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7 Natural occurring national treasures on St Helena

1. The Bellstone
The large seemingly misplaced boulder sits among towering eucalyptus trees at the entrance to a lovely forest walk in the Levelwood region. It is a slightly longer drive to this unsuspecting attraction but a stop that is becoming more frequent on the tour route. When struck the boulder rings like a bell and of several chords if struck in different places. Legend has it that the ringer will be granted a wish.

2. The St Helena rock.
Located in the West country and sheltered between Blue Hill and Man & Horse is a lovely pasture land called Thompson’s Hill. For the majority of the year this tranquil spot is only busy with the grazing of cattle, but once a year on Easter, tradition has it transformed into one of the biggest family camping gatherings on the Island.
There are plumbed restroom facilities, and even a paved driveway on the main steep access road.
Special though it is, there is something else that lies here which can only be described as a volcanic marvel– a large rock with an uncanny resemblance to the outline of St Helena. This the locals named the ‘St Helena Rock’.
On careful examination there in one of the veins, too, sits a rock Jacob’s ladder. An extraordinary almost preemption to the structure that would connect Jamestown to Ladder Hill many centuries later.

3. Friars rock
A lone rock figure dominates a ridge leading from Mount Eternity to Isaac’s Hill overlooking a region called Friar’s valley. It is said this rock resembled a Friar ‘in his habit’ and so derived the name. This stone man blends into the barren landscape, but when the sun sets to the West, his silhouette comes alive to the most stunning backdrop.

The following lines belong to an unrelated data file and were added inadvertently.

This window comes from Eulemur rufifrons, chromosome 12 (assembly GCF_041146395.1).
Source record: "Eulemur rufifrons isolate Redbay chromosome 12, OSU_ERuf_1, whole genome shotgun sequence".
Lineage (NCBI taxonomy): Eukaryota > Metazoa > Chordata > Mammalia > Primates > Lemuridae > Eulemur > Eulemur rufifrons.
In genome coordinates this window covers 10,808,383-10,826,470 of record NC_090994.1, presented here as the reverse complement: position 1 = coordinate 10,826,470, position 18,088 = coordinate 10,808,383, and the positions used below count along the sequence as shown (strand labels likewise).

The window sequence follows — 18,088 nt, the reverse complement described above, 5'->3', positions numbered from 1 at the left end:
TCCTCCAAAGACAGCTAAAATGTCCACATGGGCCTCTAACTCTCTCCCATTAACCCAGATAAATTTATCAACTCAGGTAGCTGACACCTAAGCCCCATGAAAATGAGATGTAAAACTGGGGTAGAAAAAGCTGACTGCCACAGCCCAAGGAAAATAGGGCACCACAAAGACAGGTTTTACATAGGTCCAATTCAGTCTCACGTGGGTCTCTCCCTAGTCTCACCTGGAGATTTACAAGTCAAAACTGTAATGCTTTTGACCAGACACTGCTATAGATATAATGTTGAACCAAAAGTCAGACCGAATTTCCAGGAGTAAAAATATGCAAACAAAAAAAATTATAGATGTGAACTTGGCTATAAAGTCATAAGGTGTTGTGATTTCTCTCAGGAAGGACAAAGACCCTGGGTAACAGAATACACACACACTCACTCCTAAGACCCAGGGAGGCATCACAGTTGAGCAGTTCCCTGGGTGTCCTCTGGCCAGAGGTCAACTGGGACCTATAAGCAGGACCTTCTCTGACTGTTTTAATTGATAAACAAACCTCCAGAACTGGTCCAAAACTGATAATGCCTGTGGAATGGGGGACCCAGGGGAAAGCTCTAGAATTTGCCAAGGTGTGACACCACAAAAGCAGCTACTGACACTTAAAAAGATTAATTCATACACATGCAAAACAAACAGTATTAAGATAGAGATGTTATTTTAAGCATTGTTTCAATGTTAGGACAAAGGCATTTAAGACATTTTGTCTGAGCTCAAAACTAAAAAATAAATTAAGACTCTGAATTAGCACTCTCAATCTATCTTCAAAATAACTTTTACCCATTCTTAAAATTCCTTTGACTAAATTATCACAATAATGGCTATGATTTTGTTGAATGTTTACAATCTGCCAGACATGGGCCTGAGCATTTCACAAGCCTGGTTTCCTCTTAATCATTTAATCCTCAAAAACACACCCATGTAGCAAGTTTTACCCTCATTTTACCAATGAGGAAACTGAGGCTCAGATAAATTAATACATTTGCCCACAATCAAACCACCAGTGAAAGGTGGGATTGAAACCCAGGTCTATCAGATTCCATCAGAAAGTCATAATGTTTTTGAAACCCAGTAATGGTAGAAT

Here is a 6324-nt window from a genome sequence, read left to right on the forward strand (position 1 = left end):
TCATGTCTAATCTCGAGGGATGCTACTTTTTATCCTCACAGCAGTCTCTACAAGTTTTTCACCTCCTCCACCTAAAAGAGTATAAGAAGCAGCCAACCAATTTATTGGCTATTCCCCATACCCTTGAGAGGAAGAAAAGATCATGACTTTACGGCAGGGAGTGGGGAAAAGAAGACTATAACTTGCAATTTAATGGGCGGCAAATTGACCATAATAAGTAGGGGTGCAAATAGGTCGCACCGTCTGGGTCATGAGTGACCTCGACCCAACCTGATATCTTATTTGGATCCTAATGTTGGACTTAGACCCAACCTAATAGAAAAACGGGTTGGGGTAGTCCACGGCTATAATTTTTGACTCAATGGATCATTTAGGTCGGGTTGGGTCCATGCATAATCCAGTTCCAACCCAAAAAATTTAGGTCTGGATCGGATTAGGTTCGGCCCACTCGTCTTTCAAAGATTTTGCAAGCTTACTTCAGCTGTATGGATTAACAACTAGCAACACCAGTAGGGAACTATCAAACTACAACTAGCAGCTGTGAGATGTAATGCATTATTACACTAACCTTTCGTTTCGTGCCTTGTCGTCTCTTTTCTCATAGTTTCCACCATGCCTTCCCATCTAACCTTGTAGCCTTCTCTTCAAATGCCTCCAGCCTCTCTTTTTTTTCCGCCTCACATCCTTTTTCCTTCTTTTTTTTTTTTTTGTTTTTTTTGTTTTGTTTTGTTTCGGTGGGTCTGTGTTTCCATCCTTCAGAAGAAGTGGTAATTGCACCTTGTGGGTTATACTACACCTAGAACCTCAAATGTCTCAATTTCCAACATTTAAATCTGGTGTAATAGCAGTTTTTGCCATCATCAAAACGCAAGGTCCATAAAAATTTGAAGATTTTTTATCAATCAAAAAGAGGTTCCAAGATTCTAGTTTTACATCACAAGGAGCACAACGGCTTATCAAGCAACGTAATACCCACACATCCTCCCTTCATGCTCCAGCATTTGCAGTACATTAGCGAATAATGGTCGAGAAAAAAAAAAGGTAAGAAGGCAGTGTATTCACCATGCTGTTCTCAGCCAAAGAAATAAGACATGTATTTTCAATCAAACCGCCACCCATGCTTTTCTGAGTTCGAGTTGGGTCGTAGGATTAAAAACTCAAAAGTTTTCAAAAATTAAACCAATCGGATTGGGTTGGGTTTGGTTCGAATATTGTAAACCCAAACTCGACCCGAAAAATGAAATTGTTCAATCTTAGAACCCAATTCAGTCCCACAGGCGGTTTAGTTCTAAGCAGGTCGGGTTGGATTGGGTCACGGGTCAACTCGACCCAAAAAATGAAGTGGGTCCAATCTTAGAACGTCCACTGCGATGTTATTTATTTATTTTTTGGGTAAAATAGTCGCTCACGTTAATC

G.H Bellasis made this landscape in to one of his St Helena illustrations that would later be published together in a book on the eve of Napoleons arrival.

4. The Gorilla’s Head
Next to Asses Ears and in close proximity to the very dramatically named Gates of Chaos is a rock formation resembling a Gorilla’s Head. Resembling a large head of a Gorilla, It is one of the most photographed rock formations on the Island and has an almost ‘surveillance’ feel as it watches down on to the popular swimming rock pools of Lots Wife’s Ponds, like a scene from Planet of the Apes.

5. & 6. Lot & Lots wife
Presumably named after the biblical figures who were turned into pillars of salt at the sight of God, these two rock pinnacles can be sighted in Sandy Bay – a district said to be the younger zones of the St Helena volcanic activity. They are a view to behold.  Lot is the striking larger dominant rock and found further inland. Few adventure seekers have dared to climb to the summit, and a fair few more have ventured to the base – accessed by one of the St Helena 21 Post Box walks.  In the distance further to the coast,  can be seen a petite Lots Wife that is also accessed by a stunning trek dotted with nests of the large masked Boobie.

7. The Paint Pallet
The beautiful Paint Pallet is aptly named, offering up stunning fold upon fold of multi-coloured earth.  It is tucked away beneath Bottom Woods, but only a quick hop off the main road.
This is a Photographer and Instagrammer paradise and sits where the great wood once stood.  As goats were introduced to St Helena in the early years, combined with the local timber industry,  deforestation of the area led to the Great wood being destroyed and the pallet being exposed.




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